Manufacturing Consent

Thursday 21 December 2017

“If we can’t sell this to the American people we ought to go into another line of work." Mitch McConnell said this after the Senate passed the unpopular tax plan. Isn't that backwards from how democracy is supposed to work? In a democracy isn't the government supposed to implement the will of the people, not convince the people to want what the government has already done? In today's world both the way politics and the marketplace are supposed to work have been flipped upside down by advertising, which is really just propaganda. 

The theory behind free markets is that the consumers will choose winners based on who delivers the best product at the best price. The theory assumes that consumers make rational choices, incorporating all available information into their decision. This is already a very unrealistic assumption for anyone who is familiar with cognitive biases and the way decisions are actually made. It becomes an absurd assumption when we consider that most of the information consumers have comes from the media and advertising. As discussed in No Logo, by Naomi Klein, corporations now realize that it is more effective for them to focus on marketing and branding than on R&D or actually producing high quality products. Many "brands" sell what are essentially commodities and the only value they add is in creating a brand image and brand awareness and convincing people that their products are better than their competitors' when in reality there is negligible difference. Why spend money improving your products when it is far cheaper and more effective to just convince people that your products are better?

A similar thing has been happening in politics, especially after Citizens United opened the floodgate of money. Rather than politicians responding to the will of the people, the politicians use their corporate money to convince the people to do whatever the donors want. The rise of partisan cable news networks, which parrot the official party lines non-stop all day every day, ensure that the viewers will only have the information which support the views and are constantly bombarded with rhetoric about how bad the other party is. In this post-truth era, any facts or data that contradict one's viewpoint are just dismissed as incorrect or "fake news." The confirmation bias predisposes us to reject information which is contrary to our opinions and the availability heuristic ensures that we will tend to believe information that we are exposed to more often, so can remember better. Combined with today's technology and the media saturated environment we live in, these biases basically ensure that people can very easily be manipulated into believing most anything.

I had just finished reading "Manufacturing Consent" by Edward Herman and Noam Chomsky when the McConnell made the statement quoted in the first line of this article. The book was written in 1988 and focuses on how the government and the mass media conspire to make sure that the public supports the actions of the government. This is not a typical conspiracy in the sense that the government and the media don't collaborate to come up with these plans, it is baked into the system - the media gets its information from the government and reports it as facts. The examples described in the book are all cold war influenced incidences where the media supported the US government doing things in the name of anti-communism that they would have raised hell over had the Soviet Union done the exact same thing.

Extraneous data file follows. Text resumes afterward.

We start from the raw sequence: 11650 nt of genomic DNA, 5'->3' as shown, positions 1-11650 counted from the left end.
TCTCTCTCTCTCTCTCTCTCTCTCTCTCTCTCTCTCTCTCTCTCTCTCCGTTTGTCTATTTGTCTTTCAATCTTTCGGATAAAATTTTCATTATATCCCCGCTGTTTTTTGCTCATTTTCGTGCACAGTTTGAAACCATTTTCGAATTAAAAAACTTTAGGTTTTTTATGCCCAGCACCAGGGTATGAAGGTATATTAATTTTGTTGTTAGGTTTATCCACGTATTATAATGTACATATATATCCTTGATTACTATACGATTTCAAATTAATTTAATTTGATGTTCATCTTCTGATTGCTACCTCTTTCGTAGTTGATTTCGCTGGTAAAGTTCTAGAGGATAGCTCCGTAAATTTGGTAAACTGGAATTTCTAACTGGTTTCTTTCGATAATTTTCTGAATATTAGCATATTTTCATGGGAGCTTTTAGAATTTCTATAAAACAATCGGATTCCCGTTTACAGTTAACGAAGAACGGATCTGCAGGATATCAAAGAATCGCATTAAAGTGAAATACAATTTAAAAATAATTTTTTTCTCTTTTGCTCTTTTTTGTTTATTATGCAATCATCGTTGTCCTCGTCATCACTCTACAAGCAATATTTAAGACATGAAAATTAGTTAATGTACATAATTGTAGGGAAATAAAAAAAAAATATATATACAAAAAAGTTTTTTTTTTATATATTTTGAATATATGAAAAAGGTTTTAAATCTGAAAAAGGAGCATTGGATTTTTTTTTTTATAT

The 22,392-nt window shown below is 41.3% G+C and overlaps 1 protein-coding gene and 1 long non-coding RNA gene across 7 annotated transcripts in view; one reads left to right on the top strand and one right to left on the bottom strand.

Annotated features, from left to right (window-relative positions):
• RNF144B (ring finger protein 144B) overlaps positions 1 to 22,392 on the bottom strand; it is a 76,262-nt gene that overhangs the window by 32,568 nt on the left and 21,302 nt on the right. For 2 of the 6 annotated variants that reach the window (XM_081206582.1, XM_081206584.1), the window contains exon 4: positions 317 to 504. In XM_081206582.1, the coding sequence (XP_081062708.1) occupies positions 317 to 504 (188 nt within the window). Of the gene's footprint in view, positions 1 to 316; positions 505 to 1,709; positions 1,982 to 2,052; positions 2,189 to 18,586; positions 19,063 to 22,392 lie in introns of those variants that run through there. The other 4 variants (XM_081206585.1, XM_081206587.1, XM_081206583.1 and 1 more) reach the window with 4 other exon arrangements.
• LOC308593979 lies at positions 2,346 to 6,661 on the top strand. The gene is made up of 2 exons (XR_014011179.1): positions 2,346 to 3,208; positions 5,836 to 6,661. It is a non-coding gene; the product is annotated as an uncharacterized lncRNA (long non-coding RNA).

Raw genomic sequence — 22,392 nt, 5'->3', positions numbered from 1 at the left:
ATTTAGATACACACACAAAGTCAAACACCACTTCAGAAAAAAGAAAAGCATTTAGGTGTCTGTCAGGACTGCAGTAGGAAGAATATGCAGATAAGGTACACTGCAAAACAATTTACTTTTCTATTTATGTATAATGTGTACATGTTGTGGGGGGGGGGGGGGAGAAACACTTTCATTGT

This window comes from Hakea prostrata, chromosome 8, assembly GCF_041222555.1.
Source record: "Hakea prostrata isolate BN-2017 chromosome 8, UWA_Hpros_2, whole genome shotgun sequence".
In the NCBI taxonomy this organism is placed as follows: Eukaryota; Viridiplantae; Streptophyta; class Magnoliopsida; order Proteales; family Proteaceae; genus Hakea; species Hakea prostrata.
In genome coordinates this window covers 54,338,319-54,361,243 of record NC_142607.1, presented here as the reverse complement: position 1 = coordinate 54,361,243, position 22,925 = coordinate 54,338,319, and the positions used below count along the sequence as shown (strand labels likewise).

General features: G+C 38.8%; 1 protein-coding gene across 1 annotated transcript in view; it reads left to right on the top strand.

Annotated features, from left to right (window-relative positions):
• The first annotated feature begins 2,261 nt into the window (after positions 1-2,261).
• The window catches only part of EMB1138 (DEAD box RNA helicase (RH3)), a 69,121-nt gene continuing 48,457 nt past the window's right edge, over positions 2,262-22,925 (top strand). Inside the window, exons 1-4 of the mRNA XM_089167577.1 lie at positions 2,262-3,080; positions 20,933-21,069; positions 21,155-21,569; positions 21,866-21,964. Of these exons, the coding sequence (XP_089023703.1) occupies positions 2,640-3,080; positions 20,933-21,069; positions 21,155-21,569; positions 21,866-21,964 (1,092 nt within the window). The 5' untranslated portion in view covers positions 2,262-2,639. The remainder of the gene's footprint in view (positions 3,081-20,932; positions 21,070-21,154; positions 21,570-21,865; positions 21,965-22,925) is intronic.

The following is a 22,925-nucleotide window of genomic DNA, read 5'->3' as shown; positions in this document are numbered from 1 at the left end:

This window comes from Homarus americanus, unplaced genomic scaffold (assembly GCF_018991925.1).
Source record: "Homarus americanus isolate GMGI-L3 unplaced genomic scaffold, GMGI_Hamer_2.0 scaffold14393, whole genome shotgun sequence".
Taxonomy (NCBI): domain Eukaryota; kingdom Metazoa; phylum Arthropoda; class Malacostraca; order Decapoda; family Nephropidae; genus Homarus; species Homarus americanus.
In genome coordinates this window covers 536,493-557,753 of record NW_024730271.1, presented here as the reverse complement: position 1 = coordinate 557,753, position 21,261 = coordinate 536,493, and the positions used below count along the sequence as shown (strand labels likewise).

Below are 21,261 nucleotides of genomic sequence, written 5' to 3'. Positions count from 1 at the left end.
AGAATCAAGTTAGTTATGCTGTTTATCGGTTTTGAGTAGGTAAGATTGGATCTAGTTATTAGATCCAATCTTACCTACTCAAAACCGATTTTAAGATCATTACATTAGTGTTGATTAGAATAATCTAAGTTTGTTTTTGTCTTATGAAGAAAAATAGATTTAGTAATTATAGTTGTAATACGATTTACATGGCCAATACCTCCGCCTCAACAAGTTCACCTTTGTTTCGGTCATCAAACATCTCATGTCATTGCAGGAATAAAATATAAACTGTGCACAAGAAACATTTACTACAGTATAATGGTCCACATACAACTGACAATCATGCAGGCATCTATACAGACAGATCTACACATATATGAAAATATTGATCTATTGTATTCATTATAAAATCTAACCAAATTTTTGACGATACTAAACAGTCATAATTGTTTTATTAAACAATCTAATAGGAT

What is surprising about the book is not that these things happen at all, but how much these things have become normalized over the three decades since the book was first publlshed. In fact, I would say that the types of propaganda described in the book are no longer exceptions, but now are the rule. The most recent foreign policy example of such things would be the justification for the Iraq invasion based on non-existent WMDs, which had almost all major US media clamoring for war. But domestically, propaganda has basically taken over politics. The recent US presidential elections featured little to no discussion of issues of any sort. The focus was on personal foibles and defects of the candidates. Rather than offering policy proposals, advertisements focused on attacking the other candidates. In the end the election was solely about which candidate you personally felt greater animus for. This is a far cry from how democracy is supposed to work.

The rise of the internet and big data is only going to exacerbate the problems. The ability to target messages to individual people is just taking advantage of cognitive biases to further deteriorate the state of politics and the economy. Technology and automation is going to concentrate greater and greater wealth in the hands of fewer and fewer people who can use that wealth to either persuade the politicians to do their bidding, or in a worst case scenario just convince the people that what the wealthy want is good for everyone, such as how McConnell was talking about trying to convince people that the tax bill is good for everyone, when it in fact seems to mainly be good for corporations and holders of capital. The influx of money into American politics combined with technology promises to make it easier to manufacture consent for whatever is already done rather than doing what the people want.